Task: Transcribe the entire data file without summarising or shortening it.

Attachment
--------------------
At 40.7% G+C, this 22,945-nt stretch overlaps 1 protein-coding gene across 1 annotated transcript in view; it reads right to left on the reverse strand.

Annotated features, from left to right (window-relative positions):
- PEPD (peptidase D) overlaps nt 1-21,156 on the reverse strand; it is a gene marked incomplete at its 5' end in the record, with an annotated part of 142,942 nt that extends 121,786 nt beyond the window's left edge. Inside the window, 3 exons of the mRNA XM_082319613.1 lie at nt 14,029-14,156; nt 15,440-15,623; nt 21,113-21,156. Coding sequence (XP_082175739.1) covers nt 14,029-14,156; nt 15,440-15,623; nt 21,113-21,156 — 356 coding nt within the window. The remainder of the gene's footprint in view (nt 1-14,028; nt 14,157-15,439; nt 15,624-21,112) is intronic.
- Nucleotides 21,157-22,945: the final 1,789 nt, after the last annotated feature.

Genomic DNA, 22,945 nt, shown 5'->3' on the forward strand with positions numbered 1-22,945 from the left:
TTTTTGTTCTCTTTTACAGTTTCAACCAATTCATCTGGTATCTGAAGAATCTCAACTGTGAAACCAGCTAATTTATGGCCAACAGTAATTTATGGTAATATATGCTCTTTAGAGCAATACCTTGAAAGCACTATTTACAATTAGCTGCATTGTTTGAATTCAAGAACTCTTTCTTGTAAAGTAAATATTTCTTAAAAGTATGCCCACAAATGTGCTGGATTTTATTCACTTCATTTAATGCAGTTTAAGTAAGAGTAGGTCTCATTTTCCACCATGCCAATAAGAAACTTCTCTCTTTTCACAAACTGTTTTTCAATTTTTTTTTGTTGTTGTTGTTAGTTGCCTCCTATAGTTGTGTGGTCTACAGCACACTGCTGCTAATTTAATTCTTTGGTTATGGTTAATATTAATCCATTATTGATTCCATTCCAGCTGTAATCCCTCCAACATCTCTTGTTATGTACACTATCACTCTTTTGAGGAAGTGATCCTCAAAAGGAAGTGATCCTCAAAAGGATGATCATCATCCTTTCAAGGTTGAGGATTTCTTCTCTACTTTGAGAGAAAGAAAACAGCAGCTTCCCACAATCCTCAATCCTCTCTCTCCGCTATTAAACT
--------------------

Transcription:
At 40.7% G+C, this 22,945-nt stretch overlaps 1 protein-coding gene across 1 annotated transcript in view; it reads right to left on the reverse strand.

Annotated features, from left to right (window-relative positions):
- PEPD (peptidase D) overlaps nt 1-21,156 on the reverse strand; it is a gene marked incomplete at its 5' end in the record, with an annotated part of 142,942 nt that extends 121,786 nt beyond the window's left edge. Inside the window, 3 exons of the mRNA XM_082319613.1 lie at nt 14,029-14,156; nt 15,440-15,623; nt 21,113-21,156. Coding sequence (XP_082175739.1) covers nt 14,029-14,156; nt 15,440-15,623; nt 21,113-21,156 — 356 coding nt within the window. The remainder of the gene's footprint in view (nt 1-14,028; nt 14,157-15,439; nt 15,624-21,112) is intronic.
- Nucleotides 21,157-22,945: the final 1,789 nt, after the last annotated feature.

Genomic DNA, 22,945 nt, shown 5'->3' on the forward strand with positions numbered 1-22,945 from the left:
TTTTTGTTCTCTTTTACAGTTTCAACCAATTCATCTGGTATCTGAAGAATCTCAACTGTGAAACCAGCTAATTTATGGCCAACAGTAATTTATGGTAATATATGCTCTTTAGAGCAATACCTTGAAAGCACTATTTACAATTAGCTGCATTGTTTGAATTCAAGAACTCTTTCTTGTAAAGTAAATATTTCTTAAAAGTATGCCCACAAATGTGCTGGATTTTATTCACTTCATTTAATGCAGTTTAAGTAAGAGTAGGTCTCATTTTCCACCATGCCAATAAGAAACTTCTCTCTTTTCACAAACTGTTTTTCAATTTTTTTTTGTTGTTGTTGTTAGTTGCCTCCTATAGTTGTGTGGTCTACAGCACACTGCTGCTAATTTAATTCTTTGGTTATGGTTAATATTAATCCATTATTGATTCCATTCCAGCTGTAATCCCTCCAACATCTCTTGTTATGTACACTATCACTCTTTTGAGGAAGTGATCCTCAAAAGGAAGTGATCCTCAAAAGGATGATCATCATCCTTTCAAGGTTGAGGATTTCTTCTCTACTTTGAGAGAAAGAAAACAGCAGCTTCCCACAATCCTCAATCCTCTCTCTCCGCTATTAAACT